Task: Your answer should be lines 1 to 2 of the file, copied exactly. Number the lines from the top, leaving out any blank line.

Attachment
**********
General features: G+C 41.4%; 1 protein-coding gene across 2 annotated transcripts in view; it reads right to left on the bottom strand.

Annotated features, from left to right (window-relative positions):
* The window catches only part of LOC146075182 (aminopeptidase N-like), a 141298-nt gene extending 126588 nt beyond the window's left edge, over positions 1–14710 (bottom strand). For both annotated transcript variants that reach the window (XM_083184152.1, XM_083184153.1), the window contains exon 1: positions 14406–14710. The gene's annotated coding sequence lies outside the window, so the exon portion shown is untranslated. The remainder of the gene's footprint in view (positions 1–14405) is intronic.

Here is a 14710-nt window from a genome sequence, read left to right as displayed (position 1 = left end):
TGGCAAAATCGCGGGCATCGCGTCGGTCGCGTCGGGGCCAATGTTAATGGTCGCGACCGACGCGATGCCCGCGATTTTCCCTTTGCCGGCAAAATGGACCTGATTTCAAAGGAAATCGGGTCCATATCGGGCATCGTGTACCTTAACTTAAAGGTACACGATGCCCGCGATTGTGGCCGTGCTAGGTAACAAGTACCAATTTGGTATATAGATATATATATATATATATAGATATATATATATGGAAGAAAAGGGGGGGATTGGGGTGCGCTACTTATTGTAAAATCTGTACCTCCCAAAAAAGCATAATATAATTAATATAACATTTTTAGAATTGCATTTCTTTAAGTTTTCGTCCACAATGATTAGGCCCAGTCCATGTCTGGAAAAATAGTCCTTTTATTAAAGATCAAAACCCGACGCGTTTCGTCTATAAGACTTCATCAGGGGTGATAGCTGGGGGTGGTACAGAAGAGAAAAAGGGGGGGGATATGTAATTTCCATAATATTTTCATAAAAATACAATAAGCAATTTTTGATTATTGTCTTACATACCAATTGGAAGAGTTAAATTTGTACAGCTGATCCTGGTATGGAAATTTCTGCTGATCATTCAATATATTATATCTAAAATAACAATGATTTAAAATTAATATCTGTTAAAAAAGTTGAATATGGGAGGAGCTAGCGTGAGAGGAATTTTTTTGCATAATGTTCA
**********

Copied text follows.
General features: G+C 41.4%; 1 protein-coding gene across 2 annotated transcripts in view; it reads right to left on the bottom strand.

Annotated features, from left to right (window-relative positions):